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Tuesday, 14 June 2016

A rare chance to visit the garden of Spencer House

Spencer House – the private palace built by an ancestor of the late Princess Diana - recently opened its garden for the first time since 2011. It was for two days only, to celebrate the Year of the English Garden, but it is well worth keeping watch for future occasions.
The garden backs on to Green Park, with just railings and a border of shrubs to provide privacy. It was originally designed in the 18th century by Henry Holland, son-in-law of Capability Brown, and was one of the largest gardens in the fashionable St James area of London. The Spencer family were at the very heart of society, mixing with royalty and politicians, and when the house was built, it was conceived as a classical temple dedicated to hospitality, love and the arts.  Statues of Bacchus, Flora and Ceres still grace the pediment of the garden facade (top).
A recent restoration project has taken the garden back to what’s believed to be the original layout: a simple circular lawn surrounded by a path and densely-planted border. Frustratingly, records refer only to the money paid for plants - the species don’t warrant a mention, so Todd Longstaffe-Gowan, who advised on the restoration, has used shrubs and plants appropriate to the late eighteenth and early nineteenth centuries.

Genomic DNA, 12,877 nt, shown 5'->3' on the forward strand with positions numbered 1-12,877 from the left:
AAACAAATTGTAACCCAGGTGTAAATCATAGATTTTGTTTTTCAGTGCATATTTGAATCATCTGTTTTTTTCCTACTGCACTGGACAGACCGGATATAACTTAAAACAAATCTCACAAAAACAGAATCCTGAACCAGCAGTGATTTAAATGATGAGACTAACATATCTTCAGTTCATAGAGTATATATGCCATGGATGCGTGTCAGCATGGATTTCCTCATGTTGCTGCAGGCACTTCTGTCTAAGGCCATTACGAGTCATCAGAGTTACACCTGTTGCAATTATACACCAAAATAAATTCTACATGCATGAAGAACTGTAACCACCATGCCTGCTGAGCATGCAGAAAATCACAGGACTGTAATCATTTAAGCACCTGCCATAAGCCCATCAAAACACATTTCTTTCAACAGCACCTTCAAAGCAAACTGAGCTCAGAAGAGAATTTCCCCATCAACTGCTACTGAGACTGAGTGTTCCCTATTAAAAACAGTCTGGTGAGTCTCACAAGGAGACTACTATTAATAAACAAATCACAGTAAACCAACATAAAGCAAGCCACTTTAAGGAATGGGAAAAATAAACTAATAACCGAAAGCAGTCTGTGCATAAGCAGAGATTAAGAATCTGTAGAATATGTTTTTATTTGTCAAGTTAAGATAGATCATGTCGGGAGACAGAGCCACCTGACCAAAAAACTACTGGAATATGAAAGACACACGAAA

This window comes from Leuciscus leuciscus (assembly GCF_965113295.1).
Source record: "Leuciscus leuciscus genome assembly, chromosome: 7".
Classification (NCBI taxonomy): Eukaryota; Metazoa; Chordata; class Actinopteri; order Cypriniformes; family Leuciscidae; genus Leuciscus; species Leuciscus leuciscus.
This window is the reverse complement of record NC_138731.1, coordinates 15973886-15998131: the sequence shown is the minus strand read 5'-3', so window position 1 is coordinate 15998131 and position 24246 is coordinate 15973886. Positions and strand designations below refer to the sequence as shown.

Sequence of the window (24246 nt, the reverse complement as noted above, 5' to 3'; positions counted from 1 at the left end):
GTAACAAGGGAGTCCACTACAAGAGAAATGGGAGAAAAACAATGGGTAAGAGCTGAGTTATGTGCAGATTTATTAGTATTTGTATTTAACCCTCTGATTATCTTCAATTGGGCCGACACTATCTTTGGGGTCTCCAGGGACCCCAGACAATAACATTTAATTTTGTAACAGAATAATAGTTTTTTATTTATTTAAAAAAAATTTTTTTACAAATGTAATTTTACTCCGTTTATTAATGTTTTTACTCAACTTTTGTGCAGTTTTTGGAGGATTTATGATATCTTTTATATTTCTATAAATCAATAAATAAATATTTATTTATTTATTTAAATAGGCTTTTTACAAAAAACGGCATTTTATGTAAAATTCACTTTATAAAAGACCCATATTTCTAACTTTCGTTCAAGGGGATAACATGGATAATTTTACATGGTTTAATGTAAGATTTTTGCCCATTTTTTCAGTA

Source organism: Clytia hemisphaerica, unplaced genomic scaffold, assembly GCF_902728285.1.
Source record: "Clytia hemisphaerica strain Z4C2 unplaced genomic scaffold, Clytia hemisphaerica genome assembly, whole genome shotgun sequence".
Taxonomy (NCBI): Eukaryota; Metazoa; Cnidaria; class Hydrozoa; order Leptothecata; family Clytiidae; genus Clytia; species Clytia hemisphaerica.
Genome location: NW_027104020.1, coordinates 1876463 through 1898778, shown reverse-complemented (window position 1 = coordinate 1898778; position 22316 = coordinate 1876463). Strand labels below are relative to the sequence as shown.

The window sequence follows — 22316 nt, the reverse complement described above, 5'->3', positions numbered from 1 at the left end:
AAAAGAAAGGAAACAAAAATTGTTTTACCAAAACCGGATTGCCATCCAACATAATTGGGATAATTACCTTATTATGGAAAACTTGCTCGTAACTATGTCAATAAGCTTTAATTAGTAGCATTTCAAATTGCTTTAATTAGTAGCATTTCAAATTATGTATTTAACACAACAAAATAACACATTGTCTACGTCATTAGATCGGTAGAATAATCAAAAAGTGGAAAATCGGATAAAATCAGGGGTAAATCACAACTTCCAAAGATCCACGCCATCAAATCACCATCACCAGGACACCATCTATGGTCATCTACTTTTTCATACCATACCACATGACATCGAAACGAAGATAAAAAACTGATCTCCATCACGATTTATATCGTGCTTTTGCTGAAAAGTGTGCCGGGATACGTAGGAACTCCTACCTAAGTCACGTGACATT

In early summer, the garden is a symphony of green, white and purple. Euphorbia, geraniums, wisteria, and jasmine mix with a sprinkling of cosmos, some striking echium pininana (below) and lots of roses.
The garden was designed to be seen and admired by the many illustrious visitors to Spencer House, and the lavishly-decorated State Rooms provided them with a perfect viewing platform. The rooms are now open to the public on Sundays, so although there is currently no access to the lawn, today's visitors (on the hour-long guided tours) can look down through the windows and enjoy the lush planting.

For bookings and admission prices, see
More about garden designer Todd Longstaffe-Gowan at